Sabine McCalla can handle her own. After years of providing backup vocals to bands around town, she’s finally ready to push her own voice to the front of the stage.
Making the move to New Orleans four years ago, McCalla found herself welcomed into a flourishing scene of supportive, fearless artists, gravitating around this young community that nourishes itself with country-folk and street culture, agreeable musicians, dancers, visual artists of all colors and shapes. It’s a scene where old-time music and lifestyle find a new breath, are brought back and celebrated each day with a fresh perspective and a hunger for the fleshed-out beauty of grassroots Southern music.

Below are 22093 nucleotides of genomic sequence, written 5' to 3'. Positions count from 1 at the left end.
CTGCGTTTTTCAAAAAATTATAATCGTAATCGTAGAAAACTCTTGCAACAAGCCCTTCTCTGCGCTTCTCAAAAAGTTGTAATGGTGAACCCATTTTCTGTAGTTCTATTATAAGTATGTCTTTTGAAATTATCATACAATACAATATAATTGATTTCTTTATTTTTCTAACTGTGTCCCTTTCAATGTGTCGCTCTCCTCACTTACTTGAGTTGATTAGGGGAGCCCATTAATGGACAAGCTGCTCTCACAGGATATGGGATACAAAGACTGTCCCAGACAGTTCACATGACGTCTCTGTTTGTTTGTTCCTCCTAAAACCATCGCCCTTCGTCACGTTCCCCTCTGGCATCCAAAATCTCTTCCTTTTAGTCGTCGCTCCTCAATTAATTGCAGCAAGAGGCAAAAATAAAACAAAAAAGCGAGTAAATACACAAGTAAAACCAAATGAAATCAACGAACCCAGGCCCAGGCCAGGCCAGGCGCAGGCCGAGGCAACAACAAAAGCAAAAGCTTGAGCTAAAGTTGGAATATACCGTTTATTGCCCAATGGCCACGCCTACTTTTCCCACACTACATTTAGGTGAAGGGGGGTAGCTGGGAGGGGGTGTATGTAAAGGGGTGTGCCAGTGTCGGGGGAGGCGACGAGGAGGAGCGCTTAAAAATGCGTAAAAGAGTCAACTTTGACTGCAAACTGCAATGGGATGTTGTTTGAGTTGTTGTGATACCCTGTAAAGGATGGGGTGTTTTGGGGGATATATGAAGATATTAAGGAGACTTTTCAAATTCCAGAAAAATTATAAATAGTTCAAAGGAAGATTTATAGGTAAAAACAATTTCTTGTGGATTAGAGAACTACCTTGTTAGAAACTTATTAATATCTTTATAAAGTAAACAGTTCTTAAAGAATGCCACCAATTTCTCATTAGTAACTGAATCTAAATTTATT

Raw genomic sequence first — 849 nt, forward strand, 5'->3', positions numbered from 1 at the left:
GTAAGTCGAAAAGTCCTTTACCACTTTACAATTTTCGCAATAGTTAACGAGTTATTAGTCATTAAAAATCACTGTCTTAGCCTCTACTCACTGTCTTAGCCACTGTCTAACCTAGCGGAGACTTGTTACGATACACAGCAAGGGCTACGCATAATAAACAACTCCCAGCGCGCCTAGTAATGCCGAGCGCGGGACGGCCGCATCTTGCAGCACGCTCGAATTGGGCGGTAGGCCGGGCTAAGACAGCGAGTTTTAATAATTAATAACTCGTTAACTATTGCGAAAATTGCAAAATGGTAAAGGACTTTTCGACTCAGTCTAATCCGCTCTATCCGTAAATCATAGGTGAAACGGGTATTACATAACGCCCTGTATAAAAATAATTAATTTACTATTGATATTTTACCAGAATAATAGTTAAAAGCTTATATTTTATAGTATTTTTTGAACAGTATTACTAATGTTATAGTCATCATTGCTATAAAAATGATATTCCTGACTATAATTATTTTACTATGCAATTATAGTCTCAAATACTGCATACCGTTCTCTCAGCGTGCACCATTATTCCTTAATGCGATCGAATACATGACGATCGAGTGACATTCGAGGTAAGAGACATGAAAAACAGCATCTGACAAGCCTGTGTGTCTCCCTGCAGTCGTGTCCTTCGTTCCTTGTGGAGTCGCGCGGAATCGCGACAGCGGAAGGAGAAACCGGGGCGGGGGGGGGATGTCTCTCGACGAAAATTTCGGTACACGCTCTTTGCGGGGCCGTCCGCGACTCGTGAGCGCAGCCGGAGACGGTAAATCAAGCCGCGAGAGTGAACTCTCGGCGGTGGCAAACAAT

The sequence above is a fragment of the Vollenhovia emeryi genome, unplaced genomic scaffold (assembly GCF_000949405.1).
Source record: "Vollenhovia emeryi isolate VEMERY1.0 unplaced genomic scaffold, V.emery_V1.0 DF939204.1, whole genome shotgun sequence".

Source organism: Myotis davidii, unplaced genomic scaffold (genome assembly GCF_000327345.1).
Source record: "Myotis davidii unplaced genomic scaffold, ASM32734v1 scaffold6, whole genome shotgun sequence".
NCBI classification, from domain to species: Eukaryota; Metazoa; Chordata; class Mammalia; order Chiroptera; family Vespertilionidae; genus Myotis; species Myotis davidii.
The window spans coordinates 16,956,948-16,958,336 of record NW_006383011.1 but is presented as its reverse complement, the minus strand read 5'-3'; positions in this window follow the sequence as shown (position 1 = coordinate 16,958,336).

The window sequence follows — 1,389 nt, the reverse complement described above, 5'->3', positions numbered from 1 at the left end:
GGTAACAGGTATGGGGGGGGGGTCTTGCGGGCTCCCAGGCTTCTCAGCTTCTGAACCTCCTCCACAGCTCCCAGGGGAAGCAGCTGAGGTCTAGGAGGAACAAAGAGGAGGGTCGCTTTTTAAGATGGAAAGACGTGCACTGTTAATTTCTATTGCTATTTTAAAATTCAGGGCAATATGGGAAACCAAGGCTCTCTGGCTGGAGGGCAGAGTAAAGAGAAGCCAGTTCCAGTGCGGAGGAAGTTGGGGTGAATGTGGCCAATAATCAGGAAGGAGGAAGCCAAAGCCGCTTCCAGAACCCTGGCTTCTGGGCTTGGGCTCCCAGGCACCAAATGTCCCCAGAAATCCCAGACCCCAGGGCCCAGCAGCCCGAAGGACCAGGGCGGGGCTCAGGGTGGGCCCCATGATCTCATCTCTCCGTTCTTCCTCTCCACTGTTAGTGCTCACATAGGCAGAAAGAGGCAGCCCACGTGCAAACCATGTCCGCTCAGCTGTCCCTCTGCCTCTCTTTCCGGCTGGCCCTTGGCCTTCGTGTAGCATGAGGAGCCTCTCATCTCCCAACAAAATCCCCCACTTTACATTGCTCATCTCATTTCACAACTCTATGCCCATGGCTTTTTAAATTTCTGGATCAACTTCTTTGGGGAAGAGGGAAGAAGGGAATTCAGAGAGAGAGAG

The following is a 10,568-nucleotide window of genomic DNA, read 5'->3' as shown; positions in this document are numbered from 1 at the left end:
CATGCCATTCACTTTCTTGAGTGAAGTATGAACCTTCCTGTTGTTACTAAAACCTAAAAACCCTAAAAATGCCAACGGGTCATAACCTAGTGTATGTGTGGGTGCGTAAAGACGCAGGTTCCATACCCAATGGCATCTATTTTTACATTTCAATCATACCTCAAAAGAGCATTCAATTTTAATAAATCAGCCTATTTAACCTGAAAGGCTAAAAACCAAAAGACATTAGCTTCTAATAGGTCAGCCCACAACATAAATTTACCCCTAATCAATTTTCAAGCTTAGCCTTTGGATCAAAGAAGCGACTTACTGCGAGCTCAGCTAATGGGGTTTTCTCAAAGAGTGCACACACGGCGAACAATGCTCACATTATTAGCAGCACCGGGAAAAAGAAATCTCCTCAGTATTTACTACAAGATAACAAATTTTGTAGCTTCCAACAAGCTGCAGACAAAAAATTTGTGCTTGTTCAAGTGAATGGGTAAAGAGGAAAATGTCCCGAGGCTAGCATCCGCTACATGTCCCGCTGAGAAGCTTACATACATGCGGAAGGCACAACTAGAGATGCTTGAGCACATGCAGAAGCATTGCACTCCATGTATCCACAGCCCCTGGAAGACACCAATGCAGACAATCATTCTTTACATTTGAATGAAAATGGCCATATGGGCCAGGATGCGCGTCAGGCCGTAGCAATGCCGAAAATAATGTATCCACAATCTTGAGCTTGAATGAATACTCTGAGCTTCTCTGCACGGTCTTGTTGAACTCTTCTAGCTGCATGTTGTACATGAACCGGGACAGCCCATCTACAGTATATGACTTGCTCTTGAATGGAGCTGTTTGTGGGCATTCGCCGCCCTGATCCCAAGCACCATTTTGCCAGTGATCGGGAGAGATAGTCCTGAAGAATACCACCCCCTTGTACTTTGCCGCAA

Last January, McCalla compiled a selection of songs crafted over the last four years in New Orleans and found help from the independent Mashed Potato Records to make a first recording, Folk, a dark and intimate testimony to her fascination for old songs and classic gospel, all fittingly recorded on grainy-sounding tape. McCalla speaks from the heart. Her songs tell the stories of lost souls and broken hearts with moanful laments. They summon the strength and comfort of old spirituals. Her stripped-down style, either singing a capella or with minimal guitar or vocal accompaniment, bears a force that evokes the most haunting of the early Lomax recordings of historic American music.